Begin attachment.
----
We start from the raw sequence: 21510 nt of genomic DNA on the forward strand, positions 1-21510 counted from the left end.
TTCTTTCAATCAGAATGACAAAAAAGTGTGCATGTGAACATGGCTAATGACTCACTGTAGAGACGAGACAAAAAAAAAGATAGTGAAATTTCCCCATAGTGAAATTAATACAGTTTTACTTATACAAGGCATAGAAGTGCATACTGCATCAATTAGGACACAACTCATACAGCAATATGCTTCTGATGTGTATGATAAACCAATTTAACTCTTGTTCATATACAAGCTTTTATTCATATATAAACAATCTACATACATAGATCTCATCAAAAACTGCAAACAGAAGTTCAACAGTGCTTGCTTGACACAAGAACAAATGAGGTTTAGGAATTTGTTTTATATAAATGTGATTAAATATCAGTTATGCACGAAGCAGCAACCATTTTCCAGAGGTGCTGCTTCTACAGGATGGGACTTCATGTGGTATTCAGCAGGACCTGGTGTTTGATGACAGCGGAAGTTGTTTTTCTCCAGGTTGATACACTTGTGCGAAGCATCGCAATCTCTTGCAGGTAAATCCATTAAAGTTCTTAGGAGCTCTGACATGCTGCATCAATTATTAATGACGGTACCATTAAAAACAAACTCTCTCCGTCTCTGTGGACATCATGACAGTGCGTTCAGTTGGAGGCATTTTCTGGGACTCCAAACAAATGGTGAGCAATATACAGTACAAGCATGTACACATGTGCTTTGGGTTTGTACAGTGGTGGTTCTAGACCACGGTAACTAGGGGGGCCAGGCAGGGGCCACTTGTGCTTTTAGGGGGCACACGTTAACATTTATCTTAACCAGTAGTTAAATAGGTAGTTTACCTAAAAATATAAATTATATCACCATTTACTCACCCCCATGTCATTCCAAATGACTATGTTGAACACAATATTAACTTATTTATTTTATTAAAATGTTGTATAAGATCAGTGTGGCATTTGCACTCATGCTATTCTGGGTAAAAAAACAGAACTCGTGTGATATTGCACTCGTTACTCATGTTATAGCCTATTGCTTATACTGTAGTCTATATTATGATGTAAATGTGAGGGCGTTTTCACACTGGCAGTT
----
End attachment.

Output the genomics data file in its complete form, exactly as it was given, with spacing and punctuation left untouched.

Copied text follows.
We start from the raw sequence: 21510 nt of genomic DNA on the forward strand, positions 1-21510 counted from the left end.
TTCTTTCAATCAGAATGACAAAAAAGTGTGCATGTGAACATGGCTAATGACTCACTGTAGAGACGAGACAAAAAAAAAGATAGTGAAATTTCCCCATAGTGAAATTAATACAGTTTTACTTATACAAGGCATAGAAGTGCATACTGCATCAATTAGGACACAACTCATACAGCAATATGCTTCTGATGTGTATGATAAACCAATTTAACTCTTGTTCATATACAAGCTTTTATTCATATATAAACAATCTACATACATAGATCTCATCAAAAACTGCAAACAGAAGTTCAACAGTGCTTGCTTGACACAAGAACAAATGAGGTTTAGGAATTTGTTTTATATAAATGTGATTAAATATCAGTTATGCACGAAGCAGCAACCATTTTCCAGAGGTGCTGCTTCTACAGGATGGGACTTCATGTGGTATTCAGCAGGACCTGGTGTTTGATGACAGCGGAAGTTGTTTTTCTCCAGGTTGATACACTTGTGCGAAGCATCGCAATCTCTTGCAGGTAAATCCATTAAAGTTCTTAGGAGCTCTGACATGCTGCATCAATTATTAATGACGGTACCATTAAAAACAAACTCTCTCCGTCTCTGTGGACATCATGACAGTGCGTTCAGTTGGAGGCATTTTCTGGGACTCCAAACAAATGGTGAGCAATATACAGTACAAGCATGTACACATGTGCTTTGGGTTTGTACAGTGGTGGTTCTAGACCACGGTAACTAGGGGGGCCAGGCAGGGGCCACTTGTGCTTTTAGGGGGCACACGTTAACATTTATCTTAACCAGTAGTTAAATAGGTAGTTTACCTAAAAATATAAATTATATCACCATTTACTCACCCCCATGTCATTCCAAATGACTATGTTGAACACAATATTAACTTATTTATTTTATTAAAATGTTGTATAAGATCAGTGTGGCATTTGCACTCATGCTATTCTGGGTAAAAAAACAGAACTCGTGTGATATTGCACTCGTTACTCATGTTATAGCCTATTGCTTATACTGTAGTCTATATTATGATGTAAATGTGAGGGCGTTTTCACACTGGCAGTT